I followed Melissa's recipe pretty closely (full recipe by clicking here). I used Valhrona cocoa powder and King Arthur Flour's espresso powder because that's what I had left from my other chocolate baked adventures. My cake was done in less than an hour so make sure you start checking your cake after around 50 minutes. I've read a lot of people say how hard it is to get the cake to come out of the bundt pan in one piece and I used to have the same problem.  My best solution has been the oil spray with flour.  Baker's Joy has it and so does Spectrum oil.  I've found it at Trader Joe's and Whole Foods, and of course, at baking supply shops. The oil spray works like wonder for the bundt pan. Just spray all over the pan. If you have just oil spray, not one with flour, you can then dust your pan with flour, or in this case, cocoa powder after thoroughly spraying pan with oil.  Just tip pan around and turn it over to dump out extra powder. Also I used honey bourbon so I called my cake Bourbon Dark Chocolate Bundt Cake.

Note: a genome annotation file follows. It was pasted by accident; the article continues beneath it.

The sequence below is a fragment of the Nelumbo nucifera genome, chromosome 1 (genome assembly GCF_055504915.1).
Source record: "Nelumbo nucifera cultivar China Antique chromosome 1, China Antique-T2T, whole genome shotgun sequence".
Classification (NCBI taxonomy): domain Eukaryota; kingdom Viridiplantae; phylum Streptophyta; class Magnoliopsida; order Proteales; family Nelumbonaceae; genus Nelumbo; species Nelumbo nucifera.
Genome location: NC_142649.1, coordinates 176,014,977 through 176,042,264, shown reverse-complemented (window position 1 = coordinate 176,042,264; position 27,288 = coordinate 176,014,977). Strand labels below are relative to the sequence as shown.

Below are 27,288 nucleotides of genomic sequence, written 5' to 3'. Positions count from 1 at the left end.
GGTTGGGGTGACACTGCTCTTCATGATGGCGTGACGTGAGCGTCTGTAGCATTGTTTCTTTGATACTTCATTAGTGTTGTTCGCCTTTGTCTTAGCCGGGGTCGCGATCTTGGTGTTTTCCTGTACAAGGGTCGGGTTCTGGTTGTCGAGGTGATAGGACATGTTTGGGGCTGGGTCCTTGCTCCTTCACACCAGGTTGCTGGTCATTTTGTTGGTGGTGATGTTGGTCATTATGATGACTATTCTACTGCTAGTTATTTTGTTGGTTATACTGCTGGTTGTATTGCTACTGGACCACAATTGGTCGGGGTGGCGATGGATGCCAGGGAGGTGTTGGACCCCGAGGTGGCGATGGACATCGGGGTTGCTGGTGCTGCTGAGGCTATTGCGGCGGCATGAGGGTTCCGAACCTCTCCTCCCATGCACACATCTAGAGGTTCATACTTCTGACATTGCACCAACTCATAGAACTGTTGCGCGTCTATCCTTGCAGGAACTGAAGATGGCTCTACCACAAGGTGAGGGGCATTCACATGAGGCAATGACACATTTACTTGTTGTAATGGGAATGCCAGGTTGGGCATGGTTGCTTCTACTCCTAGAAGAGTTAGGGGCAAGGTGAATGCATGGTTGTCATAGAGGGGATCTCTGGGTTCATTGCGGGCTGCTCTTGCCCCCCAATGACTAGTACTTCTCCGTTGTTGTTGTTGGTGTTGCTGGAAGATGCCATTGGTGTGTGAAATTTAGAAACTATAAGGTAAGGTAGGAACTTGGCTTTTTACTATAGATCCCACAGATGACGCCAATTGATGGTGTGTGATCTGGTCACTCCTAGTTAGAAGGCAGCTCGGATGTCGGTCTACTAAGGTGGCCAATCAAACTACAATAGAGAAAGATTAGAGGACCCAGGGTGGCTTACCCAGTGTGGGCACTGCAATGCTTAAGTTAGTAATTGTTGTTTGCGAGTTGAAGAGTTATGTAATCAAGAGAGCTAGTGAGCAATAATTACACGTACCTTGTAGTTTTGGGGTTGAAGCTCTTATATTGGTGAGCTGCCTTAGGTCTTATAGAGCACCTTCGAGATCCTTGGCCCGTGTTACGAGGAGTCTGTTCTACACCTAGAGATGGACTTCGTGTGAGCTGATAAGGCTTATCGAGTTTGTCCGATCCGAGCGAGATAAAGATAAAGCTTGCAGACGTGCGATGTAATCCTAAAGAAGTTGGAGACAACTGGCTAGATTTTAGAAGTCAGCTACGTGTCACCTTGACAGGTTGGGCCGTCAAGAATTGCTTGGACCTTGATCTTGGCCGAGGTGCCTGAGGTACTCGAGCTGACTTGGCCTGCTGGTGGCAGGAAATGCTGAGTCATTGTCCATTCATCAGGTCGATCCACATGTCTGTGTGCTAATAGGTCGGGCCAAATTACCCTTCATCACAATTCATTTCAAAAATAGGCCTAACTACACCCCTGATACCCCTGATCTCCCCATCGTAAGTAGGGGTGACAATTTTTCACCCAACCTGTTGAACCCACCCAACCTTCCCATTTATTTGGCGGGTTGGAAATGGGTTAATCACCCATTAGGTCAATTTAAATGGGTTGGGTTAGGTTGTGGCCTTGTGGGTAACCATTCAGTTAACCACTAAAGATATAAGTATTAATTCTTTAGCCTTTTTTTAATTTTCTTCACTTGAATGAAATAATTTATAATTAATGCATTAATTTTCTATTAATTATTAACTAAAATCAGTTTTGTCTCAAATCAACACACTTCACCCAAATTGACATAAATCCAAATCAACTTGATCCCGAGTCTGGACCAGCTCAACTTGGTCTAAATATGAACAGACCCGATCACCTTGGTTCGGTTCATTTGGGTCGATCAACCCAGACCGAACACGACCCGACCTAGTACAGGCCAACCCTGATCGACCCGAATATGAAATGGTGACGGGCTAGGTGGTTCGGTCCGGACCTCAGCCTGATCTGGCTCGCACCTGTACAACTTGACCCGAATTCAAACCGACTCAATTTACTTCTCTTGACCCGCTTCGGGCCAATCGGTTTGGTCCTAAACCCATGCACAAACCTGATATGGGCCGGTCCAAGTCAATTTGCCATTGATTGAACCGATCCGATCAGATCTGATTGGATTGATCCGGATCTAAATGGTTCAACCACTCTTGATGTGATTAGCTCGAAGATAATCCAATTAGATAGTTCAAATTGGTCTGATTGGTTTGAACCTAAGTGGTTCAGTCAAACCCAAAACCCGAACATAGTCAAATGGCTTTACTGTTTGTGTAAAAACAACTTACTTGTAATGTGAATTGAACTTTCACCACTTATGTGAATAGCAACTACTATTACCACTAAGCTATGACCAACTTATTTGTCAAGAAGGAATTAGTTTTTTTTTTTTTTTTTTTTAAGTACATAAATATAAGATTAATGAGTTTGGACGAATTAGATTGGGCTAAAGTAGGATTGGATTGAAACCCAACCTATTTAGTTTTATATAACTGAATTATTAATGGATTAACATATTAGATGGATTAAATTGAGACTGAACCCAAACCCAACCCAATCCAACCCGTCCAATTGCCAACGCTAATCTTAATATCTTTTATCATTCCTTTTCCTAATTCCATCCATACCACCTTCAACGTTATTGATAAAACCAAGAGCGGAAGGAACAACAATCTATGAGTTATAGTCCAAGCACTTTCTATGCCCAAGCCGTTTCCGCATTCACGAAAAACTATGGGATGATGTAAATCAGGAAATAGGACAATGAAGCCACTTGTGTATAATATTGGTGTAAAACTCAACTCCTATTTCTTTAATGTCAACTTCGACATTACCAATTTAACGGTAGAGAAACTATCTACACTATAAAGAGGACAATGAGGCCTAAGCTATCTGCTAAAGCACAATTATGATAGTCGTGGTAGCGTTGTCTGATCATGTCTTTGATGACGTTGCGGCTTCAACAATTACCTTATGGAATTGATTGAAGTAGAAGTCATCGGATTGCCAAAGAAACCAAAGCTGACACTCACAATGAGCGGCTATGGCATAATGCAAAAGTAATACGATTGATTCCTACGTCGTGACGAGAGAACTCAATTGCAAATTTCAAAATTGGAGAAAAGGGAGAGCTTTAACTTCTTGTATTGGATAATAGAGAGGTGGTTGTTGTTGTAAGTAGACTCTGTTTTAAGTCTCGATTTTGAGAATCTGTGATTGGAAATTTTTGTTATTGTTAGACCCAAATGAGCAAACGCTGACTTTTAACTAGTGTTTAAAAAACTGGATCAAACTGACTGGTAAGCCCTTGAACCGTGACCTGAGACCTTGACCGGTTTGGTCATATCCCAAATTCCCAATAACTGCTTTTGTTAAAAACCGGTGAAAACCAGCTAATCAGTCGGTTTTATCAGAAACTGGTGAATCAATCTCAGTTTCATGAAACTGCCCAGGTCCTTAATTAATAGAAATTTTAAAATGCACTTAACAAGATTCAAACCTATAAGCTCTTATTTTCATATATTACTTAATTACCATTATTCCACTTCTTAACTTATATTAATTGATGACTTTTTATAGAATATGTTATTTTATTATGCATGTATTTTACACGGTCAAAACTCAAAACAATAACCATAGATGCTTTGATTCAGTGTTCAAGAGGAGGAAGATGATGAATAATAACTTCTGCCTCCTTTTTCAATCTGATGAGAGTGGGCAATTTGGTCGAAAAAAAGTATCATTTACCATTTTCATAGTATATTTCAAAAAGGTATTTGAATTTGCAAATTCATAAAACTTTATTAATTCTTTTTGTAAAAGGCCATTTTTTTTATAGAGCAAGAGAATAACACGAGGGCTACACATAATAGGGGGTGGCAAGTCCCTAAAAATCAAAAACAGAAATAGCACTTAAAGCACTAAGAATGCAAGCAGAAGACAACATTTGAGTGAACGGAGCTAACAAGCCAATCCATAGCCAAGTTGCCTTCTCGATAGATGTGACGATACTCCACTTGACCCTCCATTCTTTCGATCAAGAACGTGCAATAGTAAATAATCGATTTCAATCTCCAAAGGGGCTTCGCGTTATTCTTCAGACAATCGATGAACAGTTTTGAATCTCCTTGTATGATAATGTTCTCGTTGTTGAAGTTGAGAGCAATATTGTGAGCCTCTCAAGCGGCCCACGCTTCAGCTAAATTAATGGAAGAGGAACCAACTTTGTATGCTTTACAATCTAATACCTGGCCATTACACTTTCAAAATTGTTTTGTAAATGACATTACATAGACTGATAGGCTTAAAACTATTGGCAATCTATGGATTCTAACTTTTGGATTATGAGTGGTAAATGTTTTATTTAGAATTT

Whatever you called this cake, it is moist on the inside but the crust has a little crunch. It's not too sweet and it has a clear mocha taste.  Personally, I like cakes that are not too sweet so I actually went back for more slices. Just a fair warning, you can also taste the bourbon.  I don't think the alcohol is overwhelming, it adds to the depth of flavor. But this cake is not your usual store-bought chocolate cake, which I find is more sugar-sweet than anything else. This cake beautifully blends the alcohol and espresso with the chocolate into a decadent treat that you want to go back for again and again. Thanks Melissa for such a great recipe.  

   We ate so much of it that I do not have an extra slice to show you! 

Sunday, December 16, 2012

Holiday Edible Gifts: Chocolate Straws

   It's that time of year when many households are baking for dinner parties, gifts and just plain eating.  I decided that this year I will mainly give edible and homemade goods as gifts. For some, knowing that there is something they really want, I added non-edible gifts. This year I am proud of myself for not just making the gifts, but importantly, packing and mailing the goods in early December. The packing and mailing part had been my downfall in past years. I would buy nice gifts but then have to go back to the store, which is quite unpleasant with the crowds this time of year, to get packing material. Once packed, I still have to somehow get to the post office in time and get on line to mail that package and those cards. Then days go by and January inches closer... The trials and tribulations of gift-giving but I truly enjoy giving gifts to my friends and family, especially when I know that there is something that can make their day.